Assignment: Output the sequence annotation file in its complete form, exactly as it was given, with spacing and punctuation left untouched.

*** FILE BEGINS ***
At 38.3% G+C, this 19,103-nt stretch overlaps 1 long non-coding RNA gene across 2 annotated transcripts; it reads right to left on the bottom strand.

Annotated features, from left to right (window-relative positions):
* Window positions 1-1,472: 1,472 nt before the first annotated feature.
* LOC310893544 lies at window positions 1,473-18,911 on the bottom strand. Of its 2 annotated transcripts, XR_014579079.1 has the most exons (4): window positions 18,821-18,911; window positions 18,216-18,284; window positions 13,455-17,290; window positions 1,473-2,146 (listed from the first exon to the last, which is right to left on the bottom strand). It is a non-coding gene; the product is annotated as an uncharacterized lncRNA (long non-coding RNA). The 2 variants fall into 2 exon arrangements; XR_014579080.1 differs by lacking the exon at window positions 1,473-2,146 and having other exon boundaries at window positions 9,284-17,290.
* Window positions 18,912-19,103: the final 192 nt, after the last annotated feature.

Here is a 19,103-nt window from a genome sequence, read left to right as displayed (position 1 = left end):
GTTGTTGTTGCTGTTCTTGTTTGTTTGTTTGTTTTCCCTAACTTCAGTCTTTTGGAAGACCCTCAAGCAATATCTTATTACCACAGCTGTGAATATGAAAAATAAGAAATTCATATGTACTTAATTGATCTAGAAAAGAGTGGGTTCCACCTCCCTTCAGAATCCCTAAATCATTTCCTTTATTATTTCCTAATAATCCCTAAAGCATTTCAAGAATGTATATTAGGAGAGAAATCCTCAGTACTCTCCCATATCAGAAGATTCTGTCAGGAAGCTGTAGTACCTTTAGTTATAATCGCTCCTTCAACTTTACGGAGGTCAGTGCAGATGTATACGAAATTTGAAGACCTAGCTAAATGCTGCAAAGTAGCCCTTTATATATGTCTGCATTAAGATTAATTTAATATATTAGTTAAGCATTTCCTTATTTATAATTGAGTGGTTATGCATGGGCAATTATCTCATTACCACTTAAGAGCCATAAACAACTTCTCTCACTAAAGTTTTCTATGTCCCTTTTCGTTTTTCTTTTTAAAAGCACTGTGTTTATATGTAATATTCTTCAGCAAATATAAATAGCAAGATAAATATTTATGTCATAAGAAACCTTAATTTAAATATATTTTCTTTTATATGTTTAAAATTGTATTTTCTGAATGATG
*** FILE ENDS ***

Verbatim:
At 38.3% G+C, this 19,103-nt stretch overlaps 1 long non-coding RNA gene across 2 annotated transcripts; it reads right to left on the bottom strand.

Annotated features, from left to right (window-relative positions):
* Window positions 1-1,472: 1,472 nt before the first annotated feature.
* LOC310893544 lies at window positions 1,473-18,911 on the bottom strand. Of its 2 annotated transcripts, XR_014579079.1 has the most exons (4): window positions 18,821-18,911; window positions 18,216-18,284; window positions 13,455-17,290; window positions 1,473-2,146 (listed from the first exon to the last, which is right to left on the bottom strand). It is a non-coding gene; the product is annotated as an uncharacterized lncRNA (long non-coding RNA). The 2 variants fall into 2 exon arrangements; XR_014579080.1 differs by lacking the exon at window positions 1,473-2,146 and having other exon boundaries at window positions 9,284-17,290.
* Window positions 18,912-19,103: the final 192 nt, after the last annotated feature.

Here is a 19,103-nt window from a genome sequence, read left to right as displayed (position 1 = left end):
GTTGTTGTTGCTGTTCTTGTTTGTTTGTTTGTTTTCCCTAACTTCAGTCTTTTGGAAGACCCTCAAGCAATATCTTATTACCACAGCTGTGAATATGAAAAATAAGAAATTCATATGTACTTAATTGATCTAGAAAAGAGTGGGTTCCACCTCCCTTCAGAATCCCTAAATCATTTCCTTTATTATTTCCTAATAATCCCTAAAGCATTTCAAGAATGTATATTAGGAGAGAAATCCTCAGTACTCTCCCATATCAGAAGATTCTGTCAGGAAGCTGTAGTACCTTTAGTTATAATCGCTCCTTCAACTTTACGGAGGTCAGTGCAGATGTATACGAAATTTGAAGACCTAGCTAAATGCTGCAAAGTAGCCCTTTATATATGTCTGCATTAAGATTAATTTAATATATTAGTTAAGCATTTCCTTATTTATAATTGAGTGGTTATGCATGGGCAATTATCTCATTACCACTTAAGAGCCATAAACAACTTCTCTCACTAAAGTTTTCTATGTCCCTTTTCGTTTTTCTTTTTAAAAGCACTGTGTTTATATGTAATATTCTTCAGCAAATATAAATAGCAAGATAAATATTTATGTCATAAGAAACCTTAATTTAAATATATTTTCTTTTATATGTTTAAAATTGTATTTTCTGAATGATG